“It should however be noted that some of these assets are subjected to ongoing cases and where suspects proved their cases, physical or liquid assets will be released in accordance with laid down laws, guidelines or court directives,” the chairman added.


Drama as TUC pulls out of planned nationwide strike



Drama as TUC pulls out of planned nationwide strike

The Trade Union Congress (TUC) has decided not to participate in the Nigerian Labour Congress (NLC)’s proposed nationwide strike.

Tommy Etim, the TUC’s Vice President, stated this on Thursday.

Etim attributed the decision to cancel the planned strike on a “lack of decision making”.


He underlined the importance of collective bargaining among labor unions before embarking on a demonstration.

Meanwhile, the NLC has rejected the advice of the Department of State Services (DSS) to shelve the nationwide protest scheduled for February 27 and 28.

I’m a statement on Wednesday evening, NLC president described the advice as unsolicited adding that it would proceed with the protest the hardship currently being faced by most Nigerians.

Drama as TUC pulls out of planned nationwide strike

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Parent visa: 5 countries that offer visas allowing family members reside with you



Parent visa: 5 countries that offer visas allowing family members reside with you

Countries around the globe have implemented ‘Parent Visa’ programs as a means to reunite citizens or permanent residents with their parents who live abroad.

There are 5 countries which are known to have implemented this visa category.

Nairametrics learns that these visas vary widely in their requirements and privileges; some permit the visa holder to work, while others may require a financial investment into the host country.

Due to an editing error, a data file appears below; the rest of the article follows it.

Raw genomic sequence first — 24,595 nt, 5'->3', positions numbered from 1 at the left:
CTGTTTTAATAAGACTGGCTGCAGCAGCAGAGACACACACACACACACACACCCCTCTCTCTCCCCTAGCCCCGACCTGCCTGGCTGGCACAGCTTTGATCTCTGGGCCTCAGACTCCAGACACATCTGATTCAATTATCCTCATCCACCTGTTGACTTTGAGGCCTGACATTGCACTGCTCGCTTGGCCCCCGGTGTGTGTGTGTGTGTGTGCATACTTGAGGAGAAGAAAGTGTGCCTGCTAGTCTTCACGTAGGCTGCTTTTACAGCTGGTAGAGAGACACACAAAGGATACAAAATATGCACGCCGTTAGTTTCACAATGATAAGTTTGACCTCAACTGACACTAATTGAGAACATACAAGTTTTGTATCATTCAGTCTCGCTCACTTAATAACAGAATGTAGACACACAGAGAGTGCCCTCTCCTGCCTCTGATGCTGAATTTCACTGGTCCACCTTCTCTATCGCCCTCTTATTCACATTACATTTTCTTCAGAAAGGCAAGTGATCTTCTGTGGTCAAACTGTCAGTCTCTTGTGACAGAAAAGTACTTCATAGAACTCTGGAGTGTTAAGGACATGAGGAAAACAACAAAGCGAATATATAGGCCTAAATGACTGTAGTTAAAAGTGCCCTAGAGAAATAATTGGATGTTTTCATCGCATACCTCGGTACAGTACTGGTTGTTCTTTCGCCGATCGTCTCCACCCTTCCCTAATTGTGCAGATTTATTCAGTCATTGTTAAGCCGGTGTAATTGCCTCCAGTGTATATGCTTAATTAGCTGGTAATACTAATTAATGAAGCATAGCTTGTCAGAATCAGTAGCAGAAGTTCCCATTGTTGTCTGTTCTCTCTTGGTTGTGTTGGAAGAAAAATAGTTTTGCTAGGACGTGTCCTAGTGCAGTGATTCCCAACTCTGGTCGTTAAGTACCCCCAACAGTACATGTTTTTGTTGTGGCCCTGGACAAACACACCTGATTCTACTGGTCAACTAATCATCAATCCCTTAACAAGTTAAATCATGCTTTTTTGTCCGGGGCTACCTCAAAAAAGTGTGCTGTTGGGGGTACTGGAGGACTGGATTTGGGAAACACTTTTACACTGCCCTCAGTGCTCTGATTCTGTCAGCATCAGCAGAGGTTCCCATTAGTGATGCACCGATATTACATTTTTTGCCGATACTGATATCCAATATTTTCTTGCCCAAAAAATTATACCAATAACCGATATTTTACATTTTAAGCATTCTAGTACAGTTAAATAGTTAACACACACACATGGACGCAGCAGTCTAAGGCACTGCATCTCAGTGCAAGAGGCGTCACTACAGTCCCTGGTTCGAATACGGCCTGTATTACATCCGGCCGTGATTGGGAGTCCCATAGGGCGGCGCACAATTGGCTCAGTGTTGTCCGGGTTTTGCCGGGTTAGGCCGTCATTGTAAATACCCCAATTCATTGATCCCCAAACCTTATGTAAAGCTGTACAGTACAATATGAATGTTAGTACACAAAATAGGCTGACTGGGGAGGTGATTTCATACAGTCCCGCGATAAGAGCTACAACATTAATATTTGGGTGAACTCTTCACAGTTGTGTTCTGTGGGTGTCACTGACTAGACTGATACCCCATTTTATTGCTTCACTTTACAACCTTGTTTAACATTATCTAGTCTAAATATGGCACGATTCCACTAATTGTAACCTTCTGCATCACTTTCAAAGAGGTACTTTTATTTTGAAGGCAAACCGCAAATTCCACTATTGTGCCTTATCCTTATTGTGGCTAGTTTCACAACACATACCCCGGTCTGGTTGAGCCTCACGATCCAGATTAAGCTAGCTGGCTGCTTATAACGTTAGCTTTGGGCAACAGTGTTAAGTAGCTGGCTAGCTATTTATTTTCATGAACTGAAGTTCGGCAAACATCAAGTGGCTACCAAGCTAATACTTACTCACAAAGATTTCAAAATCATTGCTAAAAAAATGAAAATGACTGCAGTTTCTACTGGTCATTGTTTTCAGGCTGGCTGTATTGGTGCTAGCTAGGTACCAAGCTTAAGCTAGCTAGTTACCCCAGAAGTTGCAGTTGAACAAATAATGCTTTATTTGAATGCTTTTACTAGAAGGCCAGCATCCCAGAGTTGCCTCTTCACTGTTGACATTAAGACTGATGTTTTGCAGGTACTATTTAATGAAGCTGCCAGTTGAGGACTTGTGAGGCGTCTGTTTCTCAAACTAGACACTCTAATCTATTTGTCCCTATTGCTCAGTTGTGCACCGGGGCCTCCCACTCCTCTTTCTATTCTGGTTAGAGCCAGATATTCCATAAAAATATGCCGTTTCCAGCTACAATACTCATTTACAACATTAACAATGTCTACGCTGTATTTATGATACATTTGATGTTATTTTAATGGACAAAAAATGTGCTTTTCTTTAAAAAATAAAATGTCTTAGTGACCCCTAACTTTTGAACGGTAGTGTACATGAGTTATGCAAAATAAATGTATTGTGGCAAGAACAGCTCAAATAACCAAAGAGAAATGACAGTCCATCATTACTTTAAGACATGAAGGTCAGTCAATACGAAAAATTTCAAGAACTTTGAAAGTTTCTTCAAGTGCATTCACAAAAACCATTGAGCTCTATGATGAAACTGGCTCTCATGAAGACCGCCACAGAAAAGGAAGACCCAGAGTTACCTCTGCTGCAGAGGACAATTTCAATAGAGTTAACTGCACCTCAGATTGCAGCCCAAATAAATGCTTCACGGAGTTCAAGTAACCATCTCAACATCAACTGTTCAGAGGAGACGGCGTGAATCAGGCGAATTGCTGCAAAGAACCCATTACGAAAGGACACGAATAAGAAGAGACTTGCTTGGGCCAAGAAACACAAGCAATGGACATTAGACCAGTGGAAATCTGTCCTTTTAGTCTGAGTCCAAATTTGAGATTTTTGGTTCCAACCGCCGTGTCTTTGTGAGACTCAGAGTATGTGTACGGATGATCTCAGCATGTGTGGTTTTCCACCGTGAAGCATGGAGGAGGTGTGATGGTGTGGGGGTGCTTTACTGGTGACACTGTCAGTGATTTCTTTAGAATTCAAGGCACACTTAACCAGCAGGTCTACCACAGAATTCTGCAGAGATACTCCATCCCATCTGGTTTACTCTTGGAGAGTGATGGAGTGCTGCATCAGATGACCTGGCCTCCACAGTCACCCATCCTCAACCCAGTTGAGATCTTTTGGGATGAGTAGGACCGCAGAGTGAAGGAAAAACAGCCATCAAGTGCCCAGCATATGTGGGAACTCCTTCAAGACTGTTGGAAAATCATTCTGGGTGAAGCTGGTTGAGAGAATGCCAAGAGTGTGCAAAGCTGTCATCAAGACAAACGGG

About Parent Visa

The “Parent Visa,’ known by various names in different countries, acts as a bridge for families separated by borders, allowing them to live together.

For example, New Zealand’s approach to the ‘Parent Visa’ allows parents to reside in the country for up to six months at a stretch.

This exemplifies how conditions and stipulations for such visas can differ markedly from one nation to another, reflecting the diverse policies on family reunification.

This visa category underscores the importance many countries place on family unity as a fundamental value. By facilitating the process for parents to join their children, these nations acknowledge the significant emotional and social benefits of maintaining close family ties, despite the geographical distances that might exist.

The ‘Parent Visa’ thus serves not only as a legal mechanism for immigration but also as a testament to the universal value of family.

Here are the countries offering Parent Visas:

New Zealand

In New Zealand, the Parent Resident Visa enables residents and citizens to sponsor their parents for residency.

The eligibility requires the New Zealand resident to have adequate income and commit to sponsoring their parents.

This visa grants the right to live, work, and study in New Zealand and allows the inclusion of partners in the residence application.


The application process begins with submitting an Expression of Interest (EOI). If selected, Immigration New Zealand (INZ) will issue an Invitation To Apply (ITA).

Only recipients of an ITA are eligible to proceed with the residence application, which must be filed within four months of receiving the ITA.


Australia has established a Parent Visa category and introduced amendments to the Migration Bill to facilitate family reunification more efficiently.